September 18, 1998
KALAMAZOO -- More than $2 million in cash and non-cash gifts was received by the Western Michigan University Foundation in July and August, according to a report presented to the WMU Board of Trustees at its Sept. 18 meeting.
The amount includes $2,127,976 in current and deferred cash gifts and $23,614 in non-cash gifts. This puts the total for cash and non-cash gifts received by the WMU Foundation at $2,151,590 since the 1998-99 fiscal year began July 1. Gift pledges received during the two-month period amount to $5.6 million.
The Paper Technology Foundation at WMU also reported gifts received during July and August. It recorded $28,969 in cash gifts and $55,000 in non-cash gifts for a combined year-to-date total of $83,969.
Among the major gifts received or pledged thus far in the fiscal year is $1,487,537 from the late Dorotha Carter Kercher of Kalamazoo.
Kercher designated that $1 million be used to create the Leonard C. and Dorotha Kercher Sociology Endowment Fund, which primarily will support undergraduate and graduate sociology students at WMU. The remainder of the charitable bequest will be used to create the Dorotha Kercher Endowment Fund for University Libraries to support the acquisition of library materials for international and area studies.
The WMU Foundation also reported receiving $69,000 of a $212,600 pledge from the Irving S. Gilmore Foundation for the University's award-winning jazz studies program. The gift will allow the School of Music to add a jazz brass specialist to the faculty, bring more high-profile guest artists to campus, and better equip and promote jazz studies.
The Gilmore Foundation has supported WMU extensively over the years. Founded in 1972 by Irving Gilmore, a pianist and Kalamazoo-area businessman, the foundation concentrates on sustaining and improving the cultural, social and economic life of greater Kalamazoo.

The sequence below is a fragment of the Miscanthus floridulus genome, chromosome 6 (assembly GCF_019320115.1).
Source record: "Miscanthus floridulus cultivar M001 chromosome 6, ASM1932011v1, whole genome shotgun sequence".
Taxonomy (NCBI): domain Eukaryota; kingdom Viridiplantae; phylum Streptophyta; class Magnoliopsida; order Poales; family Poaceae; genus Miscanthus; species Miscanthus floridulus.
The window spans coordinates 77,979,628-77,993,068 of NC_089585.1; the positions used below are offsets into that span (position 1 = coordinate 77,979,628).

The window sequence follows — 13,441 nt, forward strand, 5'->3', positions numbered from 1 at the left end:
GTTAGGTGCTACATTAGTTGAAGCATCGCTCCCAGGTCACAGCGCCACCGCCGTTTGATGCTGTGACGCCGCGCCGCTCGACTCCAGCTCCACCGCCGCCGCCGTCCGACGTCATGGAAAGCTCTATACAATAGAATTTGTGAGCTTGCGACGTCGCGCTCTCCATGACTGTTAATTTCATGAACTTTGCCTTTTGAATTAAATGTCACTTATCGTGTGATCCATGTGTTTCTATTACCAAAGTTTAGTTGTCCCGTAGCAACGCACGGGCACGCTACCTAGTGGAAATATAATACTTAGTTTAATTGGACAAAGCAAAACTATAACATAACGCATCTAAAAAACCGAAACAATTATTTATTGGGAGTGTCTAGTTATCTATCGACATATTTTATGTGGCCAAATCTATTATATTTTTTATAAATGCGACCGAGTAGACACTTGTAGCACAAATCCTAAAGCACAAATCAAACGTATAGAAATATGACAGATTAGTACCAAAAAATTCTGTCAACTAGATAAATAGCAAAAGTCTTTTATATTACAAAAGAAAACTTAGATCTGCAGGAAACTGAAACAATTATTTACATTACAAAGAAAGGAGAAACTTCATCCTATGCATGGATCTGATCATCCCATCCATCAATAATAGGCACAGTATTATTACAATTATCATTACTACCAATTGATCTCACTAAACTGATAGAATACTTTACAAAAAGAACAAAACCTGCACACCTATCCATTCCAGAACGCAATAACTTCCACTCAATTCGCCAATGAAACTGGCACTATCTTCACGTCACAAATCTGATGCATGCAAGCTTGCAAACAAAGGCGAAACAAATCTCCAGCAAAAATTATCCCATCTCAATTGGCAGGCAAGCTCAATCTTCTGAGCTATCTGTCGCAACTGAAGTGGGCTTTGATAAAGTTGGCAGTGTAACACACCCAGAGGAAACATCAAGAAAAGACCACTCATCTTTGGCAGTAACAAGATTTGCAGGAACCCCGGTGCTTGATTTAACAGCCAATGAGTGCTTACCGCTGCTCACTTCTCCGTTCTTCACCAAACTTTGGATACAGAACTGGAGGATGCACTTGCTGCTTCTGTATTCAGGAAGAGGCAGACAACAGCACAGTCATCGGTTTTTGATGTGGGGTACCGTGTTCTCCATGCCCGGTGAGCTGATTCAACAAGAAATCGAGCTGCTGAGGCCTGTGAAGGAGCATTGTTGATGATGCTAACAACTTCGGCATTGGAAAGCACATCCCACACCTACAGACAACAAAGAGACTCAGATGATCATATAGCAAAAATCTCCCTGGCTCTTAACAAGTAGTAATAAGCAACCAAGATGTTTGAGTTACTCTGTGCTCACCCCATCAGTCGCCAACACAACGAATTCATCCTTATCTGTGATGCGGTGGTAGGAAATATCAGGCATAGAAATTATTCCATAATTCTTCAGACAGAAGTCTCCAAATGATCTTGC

The jazz program, which dates back to 1905, is among the top university jazz offerings in the United States and has gained a national reputation for its innovative approach to jazz education. The recent gift will help the program attain additional prominence here and abroad.
Another area benefiting from donations to the WMU Foundation so far this fiscal year is the University's prestigious Medallion Scholarship program.
Richard and Helen Lenon of Glenview, Ill., made a total gift of $64,000 to establish a Medallion
Scholarship in each of their names. The Medallions represent some of the largest merit scholarships in American public higher education. Available to undergraduate students, the awards are valued at $32,000 over four years.
Richard Lenon is the retired chairman of the board of International Mineral and Chemicals Corp., now called IMCERA Group, of Northbrook, Ill. He also is past president and chief executive officer of IMC Global, and remains on its board as a director. A member of the WMU Academy of Volunteers, he is a director emeritus of the WMU Foundation and a 1976 recipient of a Distinguished Alumni Award from the WMU Alumni Association.
Richard received a bachelor of arts degree from WMU in 1941. Helen, who attended WMU from 1939 to 1941, received a bachelor of science degree from Northwestern University in 1943.
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